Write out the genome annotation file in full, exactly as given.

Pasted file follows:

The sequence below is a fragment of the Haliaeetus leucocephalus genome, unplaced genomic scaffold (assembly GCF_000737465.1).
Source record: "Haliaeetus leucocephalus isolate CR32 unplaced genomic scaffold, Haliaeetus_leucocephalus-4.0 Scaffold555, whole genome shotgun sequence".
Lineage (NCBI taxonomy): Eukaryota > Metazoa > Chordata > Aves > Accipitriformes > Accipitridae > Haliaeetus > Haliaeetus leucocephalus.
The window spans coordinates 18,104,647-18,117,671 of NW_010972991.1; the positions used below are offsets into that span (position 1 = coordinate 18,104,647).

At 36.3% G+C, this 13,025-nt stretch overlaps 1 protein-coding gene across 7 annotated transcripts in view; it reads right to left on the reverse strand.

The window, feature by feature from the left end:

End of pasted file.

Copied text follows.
The sequence below is a fragment of the Haliaeetus leucocephalus genome, unplaced genomic scaffold (assembly GCF_000737465.1).
Source record: "Haliaeetus leucocephalus isolate CR32 unplaced genomic scaffold, Haliaeetus_leucocephalus-4.0 Scaffold555, whole genome shotgun sequence".
Lineage (NCBI taxonomy): Eukaryota > Metazoa > Chordata > Aves > Accipitriformes > Accipitridae > Haliaeetus > Haliaeetus leucocephalus.
The window spans coordinates 18,104,647-18,117,671 of NW_010972991.1; the positions used below are offsets into that span (position 1 = coordinate 18,104,647).

At 36.3% G+C, this 13,025-nt stretch overlaps 1 protein-coding gene across 7 annotated transcripts in view; it reads right to left on the reverse strand.

The window, feature by feature from the left end: